“We proudly proclaim at the top of our website that ‘The College of Business and Innovation equals careers,’” she added. “The Bloomberg surveys and rankings are in, and we are pleased and excited to have this external confirmation of what we have already known.”

Spring plant sale through April 29 at Wolfe Hall

The University of Toledo Department of Environmental Sciences is holding its spring plant sale this week.

The fundraiser benefits the community gardens and student groups.

“We offer a wide variety of vegetables, herbs and native wildflower seeds,” said Jessica Sherman, PhD student researcher in UT’s Department of Environmental Sciences.

The sale is open from noon to 4 p.m. through Friday, April 29, at Wolfe Hall.

Organizers accept cash and credit card.

Plant Sale 2016

UT invites public to Stranahan Arboretum’s 50th anniversary celebration on Arbor Day

Arbor Day 2016 will mark 50 years since The University of Toledo’s Stranahan Arboretum opened to the public as a place of beauty, learning and inspiration.

A group of UT students will celebrate the golden anniversary by recreating the tree planting ceremony of five decades ago along with food and games Friday, April 29, from 3 to 8 p.m. at the 47-acre site at Sylvania Avenue and Corey Road.

arboretum springUT President Sharon L. Gaber will attend the tree planting ceremony that will begin at 4:30 p.m.

The free, public event on Arbor Day will feature guided tours and family activities, including potato sack races and Frisbee.

“As a senior project, our group called Team Treedom Arboretum wants to ignite the hope and inspiration that was present 50 years ago by involving both the community and the University,” Matthew Miller, UT student majoring in environmental studies, said. “We want to help make a difference by inspiring the next generation of tree planters with our love of nature and belief in preserving forests for the future.”

“The UT Stranahan Arboretum is not only an outdoor laboratory for ecology and geology classes, it is a place to nurture plants and engage our community in fascinating biodiversity,” Gaber said. “We want to use this milestone to kick off the next 50 years of our work to protect the environment here and across the broader region.”

The W.W. Knight family donated the land to UT in 1964 in memory of Robert Stranahan, founder of Champion Spark Plug Co.

The Stranahan Arboretum opened in 1966 and serves as one of the Department of Environmental Science’s field sites for education and research. It also hosts educational programs for local K-12 school students.

“Trees are amazing. They not only make our world beautiful, they clear our air and clean our water,” Dr. Daryl Dwyer, director of the arboretum, said. “The 50th anniversary of the Stranahan Arboretum should remind us to thank J. Sterling Morton, who with his wife organized the first Arbor Day in Nebraska in 1872 as a holiday that is a promise for the future made by planting trees that ‘grow and self-perpetuate themselves and shed yearly blessings’ on us all.”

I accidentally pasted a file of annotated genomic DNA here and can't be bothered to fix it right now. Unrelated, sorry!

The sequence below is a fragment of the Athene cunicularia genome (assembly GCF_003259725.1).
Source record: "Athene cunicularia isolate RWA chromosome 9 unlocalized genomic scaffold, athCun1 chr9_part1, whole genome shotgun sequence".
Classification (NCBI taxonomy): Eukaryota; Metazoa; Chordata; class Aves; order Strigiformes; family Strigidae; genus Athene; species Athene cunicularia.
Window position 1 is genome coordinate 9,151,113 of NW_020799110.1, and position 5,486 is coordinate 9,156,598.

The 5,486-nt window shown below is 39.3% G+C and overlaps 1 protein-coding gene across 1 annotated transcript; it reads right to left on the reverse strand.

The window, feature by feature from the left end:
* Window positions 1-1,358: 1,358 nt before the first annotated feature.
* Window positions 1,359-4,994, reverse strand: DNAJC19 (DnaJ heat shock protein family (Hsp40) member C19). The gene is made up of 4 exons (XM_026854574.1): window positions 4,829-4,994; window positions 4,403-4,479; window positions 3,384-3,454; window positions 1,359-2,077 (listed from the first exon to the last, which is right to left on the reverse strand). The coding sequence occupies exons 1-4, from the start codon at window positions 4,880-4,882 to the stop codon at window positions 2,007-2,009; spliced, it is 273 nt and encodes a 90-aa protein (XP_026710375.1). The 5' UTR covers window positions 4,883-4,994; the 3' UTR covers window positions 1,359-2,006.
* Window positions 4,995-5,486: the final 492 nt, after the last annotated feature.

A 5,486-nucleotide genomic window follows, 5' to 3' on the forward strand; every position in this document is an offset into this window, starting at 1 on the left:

Parking will be available at Camp Miakonda located at 5600 W. Sylvania Ave. A UT vehicle will shuttle visitors to Stranahan Arboretum. 

Open forums slated for graduate studies dean candidates

Three finalists have been selected from the internal search for a new dean for the College of Graduate Studies.

They are:

• Dr. Laurie Dinnebeil, Distinguished University Professor and chair of the Department of Early Childhood and Special Education in the Judith Herb College of Education;

• Dr. Amanda Bryant-Friedrich, associate professor of medicinal and biological chemistry, associate professor of chemistry, and director of international pharmaceutical sciences graduate student retention and recruitment in the College of Pharmacy and Pharmaceutical Sciences; and

• Dr. Patrick Lawrence, professor and chair of geography and planning in the College of Languages, Literature and Social Sciences.

The UT campus community is invited to meet the candidates at open forums.

Listed by date, the open forums will be:

• Friday, April 29 — Dinnebeil from 9 to 9:45 a.m. in Health Education Building Room 105 on Health Science Campus and from 11 to 11:45 a.m. in Student Union Room 2592 on Main Campus.

• Monday, May 2 — Lawrence from 9 to 9:45 a.m. in Health Education Building Room 105 on Health Science Campus and from 11 to 11:45 a.m. in Student Union Room 2582 on Main Campus.

• Thursday, May 5 — Bryant-Friedrich from 9 to 9:45 a.m. in Health Education Building Room 105 on Health Science Campus and from 11 to 11:45 a.m. in Student Union Room 2582 on Main Campus.

Curriculum vitaes are available for each candidate at utoledo.edu/offices/provost/search-dean-graduate.

“We are looking for someone to lead our graduate and professional programs to become even more nationally distinguished and highly ranked,” Dr. William Messer, vice president for research and chair of the search committee, said. “The next dean also will be charged with continuing and growing UT’s emphasis on graduate student research.”

The University has 128 master’s degree programs and 40 doctoral programs in 12 colleges. In addition to those degrees, the University offers professional doctorates and master’s degrees, as well as a variety of certificates in health care, business and personal enrichment areas.